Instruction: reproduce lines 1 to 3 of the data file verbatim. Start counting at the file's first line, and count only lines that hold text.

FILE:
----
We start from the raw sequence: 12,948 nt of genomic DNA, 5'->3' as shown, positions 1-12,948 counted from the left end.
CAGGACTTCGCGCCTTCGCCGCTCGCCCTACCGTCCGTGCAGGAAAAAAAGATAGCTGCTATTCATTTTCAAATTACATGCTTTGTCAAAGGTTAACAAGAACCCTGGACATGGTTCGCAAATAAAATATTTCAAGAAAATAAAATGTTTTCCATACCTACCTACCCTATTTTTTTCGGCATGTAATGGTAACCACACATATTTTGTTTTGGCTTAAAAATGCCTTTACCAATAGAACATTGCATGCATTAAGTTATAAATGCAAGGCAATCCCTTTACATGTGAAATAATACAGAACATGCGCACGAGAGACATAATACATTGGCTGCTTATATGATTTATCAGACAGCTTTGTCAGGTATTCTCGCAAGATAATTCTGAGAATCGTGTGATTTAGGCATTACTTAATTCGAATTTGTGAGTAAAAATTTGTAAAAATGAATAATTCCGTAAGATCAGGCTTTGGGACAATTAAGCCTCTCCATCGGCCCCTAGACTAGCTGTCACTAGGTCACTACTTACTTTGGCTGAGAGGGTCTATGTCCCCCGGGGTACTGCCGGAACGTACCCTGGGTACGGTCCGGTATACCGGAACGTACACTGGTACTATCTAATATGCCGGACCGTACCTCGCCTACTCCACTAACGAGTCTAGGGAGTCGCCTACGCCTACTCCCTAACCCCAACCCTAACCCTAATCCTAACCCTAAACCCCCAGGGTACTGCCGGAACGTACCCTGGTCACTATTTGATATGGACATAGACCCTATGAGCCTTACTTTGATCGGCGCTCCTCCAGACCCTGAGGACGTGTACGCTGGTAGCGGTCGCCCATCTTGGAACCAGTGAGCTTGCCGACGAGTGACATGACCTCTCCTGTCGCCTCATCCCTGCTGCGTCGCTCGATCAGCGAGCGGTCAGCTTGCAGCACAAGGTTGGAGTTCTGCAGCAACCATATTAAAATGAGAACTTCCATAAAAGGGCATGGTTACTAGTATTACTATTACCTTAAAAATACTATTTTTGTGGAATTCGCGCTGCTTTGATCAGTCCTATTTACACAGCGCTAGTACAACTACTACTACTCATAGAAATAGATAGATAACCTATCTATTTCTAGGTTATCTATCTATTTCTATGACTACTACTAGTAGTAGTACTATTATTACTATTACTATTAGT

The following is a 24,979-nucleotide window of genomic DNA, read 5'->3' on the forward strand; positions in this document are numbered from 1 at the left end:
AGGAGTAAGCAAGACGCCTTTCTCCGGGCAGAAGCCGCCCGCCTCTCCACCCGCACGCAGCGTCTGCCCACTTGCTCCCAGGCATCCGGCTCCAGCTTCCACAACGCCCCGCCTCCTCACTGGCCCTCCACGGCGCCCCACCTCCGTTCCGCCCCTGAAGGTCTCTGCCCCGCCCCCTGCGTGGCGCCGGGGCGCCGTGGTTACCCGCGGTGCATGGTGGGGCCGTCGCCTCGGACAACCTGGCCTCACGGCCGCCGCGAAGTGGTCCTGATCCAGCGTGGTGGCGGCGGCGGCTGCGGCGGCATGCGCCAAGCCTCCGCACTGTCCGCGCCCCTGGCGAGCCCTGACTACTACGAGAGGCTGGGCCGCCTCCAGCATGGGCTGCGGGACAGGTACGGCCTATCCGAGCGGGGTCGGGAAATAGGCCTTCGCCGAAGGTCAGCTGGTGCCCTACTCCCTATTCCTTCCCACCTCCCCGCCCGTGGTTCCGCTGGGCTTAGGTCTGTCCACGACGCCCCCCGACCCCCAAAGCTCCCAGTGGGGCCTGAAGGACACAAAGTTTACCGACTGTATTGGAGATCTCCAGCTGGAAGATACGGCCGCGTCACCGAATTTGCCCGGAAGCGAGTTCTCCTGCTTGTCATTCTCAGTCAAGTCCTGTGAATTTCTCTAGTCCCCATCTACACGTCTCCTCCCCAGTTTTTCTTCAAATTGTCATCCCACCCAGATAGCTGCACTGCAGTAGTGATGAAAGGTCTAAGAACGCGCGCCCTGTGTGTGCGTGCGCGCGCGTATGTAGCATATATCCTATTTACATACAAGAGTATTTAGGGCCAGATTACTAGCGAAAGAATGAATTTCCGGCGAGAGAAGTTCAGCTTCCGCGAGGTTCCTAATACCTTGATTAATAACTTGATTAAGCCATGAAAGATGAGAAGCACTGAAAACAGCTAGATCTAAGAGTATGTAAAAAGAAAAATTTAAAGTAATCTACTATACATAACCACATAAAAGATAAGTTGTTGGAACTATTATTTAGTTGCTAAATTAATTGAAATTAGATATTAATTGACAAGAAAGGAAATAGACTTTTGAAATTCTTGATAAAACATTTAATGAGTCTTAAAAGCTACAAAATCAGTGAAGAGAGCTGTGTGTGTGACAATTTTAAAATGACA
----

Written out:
We start from the raw sequence: 12,948 nt of genomic DNA, 5'->3' as shown, positions 1-12,948 counted from the left end.
CAGGACTTCGCGCCTTCGCCGCTCGCCCTACCGTCCGTGCAGGAAAAAAAGATAGCTGCTATTCATTTTCAAATTACATGCTTTGTCAAAGGTTAACAAGAACCCTGGACATGGTTCGCAAATAAAATATTTCAAGAAAATAAAATGTTTTCCATACCTACCTACCCTATTTTTTTCGGCATGTAATGGTAACCACACATATTTTGTTTTGGCTTAAAAATGCCTTTACCAATAGAACATTGCATGCATTAAGTTATAAATGCAAGGCAATCCCTTTACATGTGAAATAATACAGAACATGCGCACGAGAGACATAATACATTGGCTGCTTATATGATTTATCAGACAGCTTTGTCAGGTATTCTCGCAAGATAATTCTGAGAATCGTGTGATTTAGGCATTACTTAATTCGAATTTGTGAGTAAAAATTTGTAAAAATGAATAATTCCGTAAGATCAGGCTTTGGGACAATTAAGCCTCTCCATCGGCCCCTAGACTAGCTGTCACTAGGTCACTACTTACTTTGGCTGAGAGGGTCTATGTCCCCCGGGGTACTGCCGGAACGTACCCTGGGTACGGTCCGGTATACCGGAACGTACACTGGTACTATCTAATATGCCGGACCGTACCTCGCCTACTCCACTAACGAGTCTAGGGAGTCGCCTACGCCTACTCCCTAACCCCAACCCTAACCCTAATCCTAACCCTAAACCCCCAGGGTACTGCCGGAACGTACCCTGGTCACTATTTGATATGGACATAGACCCTATGAGCCTTACTTTGATCGGCGCTCCTCCAGACCCTGAGGACGTGTACGCTGGTAGCGGTCGCCCATCTTGGAACCAGTGAGCTTGCCGACGAGTGACATGACCTCTCCTGTCGCCTCATCCCTGCTGCGTCGCTCGATCAGCGAGCGGTCAGCTTGCAGCACAAGGTTGGAGTTCTGCAGCAACCATATTAAAATGAGAACTTCCATAAAAGGGCATGGTTACTAGTATTACTATTACCTTAAAAATACTATTTTTGTGGAATTCGCGCTGCTTTGATCAGTCCTATTTACACAGCGCTAGTACAACTACTACTACTCATAGAAATAGATAGATAACCTATCTATTTCTAGGTTATCTATCTATTTCTATGACTACTACTAGTAGTAGTACTATTATTACTATTACTATTAGT

The following is a 24,979-nucleotide window of genomic DNA, read 5'->3' on the forward strand; positions in this document are numbered from 1 at the left end: